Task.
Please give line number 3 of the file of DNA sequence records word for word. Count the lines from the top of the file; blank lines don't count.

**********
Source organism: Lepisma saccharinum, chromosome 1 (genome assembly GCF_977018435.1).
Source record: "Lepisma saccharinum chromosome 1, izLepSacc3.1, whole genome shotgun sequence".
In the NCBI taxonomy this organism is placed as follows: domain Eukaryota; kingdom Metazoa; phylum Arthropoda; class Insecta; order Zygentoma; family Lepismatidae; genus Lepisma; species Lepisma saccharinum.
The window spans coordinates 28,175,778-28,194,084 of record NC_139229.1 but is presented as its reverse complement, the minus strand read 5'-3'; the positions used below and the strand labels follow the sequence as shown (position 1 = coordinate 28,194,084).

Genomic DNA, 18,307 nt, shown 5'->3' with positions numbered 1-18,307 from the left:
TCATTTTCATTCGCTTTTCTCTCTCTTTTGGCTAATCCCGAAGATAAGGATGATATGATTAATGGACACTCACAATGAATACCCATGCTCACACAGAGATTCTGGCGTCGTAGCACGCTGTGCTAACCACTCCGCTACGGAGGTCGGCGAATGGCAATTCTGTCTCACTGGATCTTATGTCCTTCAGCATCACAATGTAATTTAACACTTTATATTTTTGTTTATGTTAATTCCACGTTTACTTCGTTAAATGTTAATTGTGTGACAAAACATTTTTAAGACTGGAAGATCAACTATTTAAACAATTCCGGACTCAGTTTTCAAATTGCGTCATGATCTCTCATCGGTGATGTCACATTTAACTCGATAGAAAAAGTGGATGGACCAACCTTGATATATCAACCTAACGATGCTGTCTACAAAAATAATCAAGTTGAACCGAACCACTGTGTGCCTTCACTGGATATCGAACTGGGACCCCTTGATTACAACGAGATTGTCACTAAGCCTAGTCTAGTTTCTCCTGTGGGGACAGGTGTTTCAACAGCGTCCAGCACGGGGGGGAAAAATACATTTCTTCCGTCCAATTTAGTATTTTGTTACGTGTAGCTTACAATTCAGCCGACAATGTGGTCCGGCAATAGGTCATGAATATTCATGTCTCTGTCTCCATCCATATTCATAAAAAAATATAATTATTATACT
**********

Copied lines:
In the NCBI taxonomy this organism is placed as follows: domain Eukaryota; kingdom Metazoa; phylum Arthropoda; class Insecta; order Zygentoma; family Lepismatidae; genus Lepisma; species Lepisma saccharinum.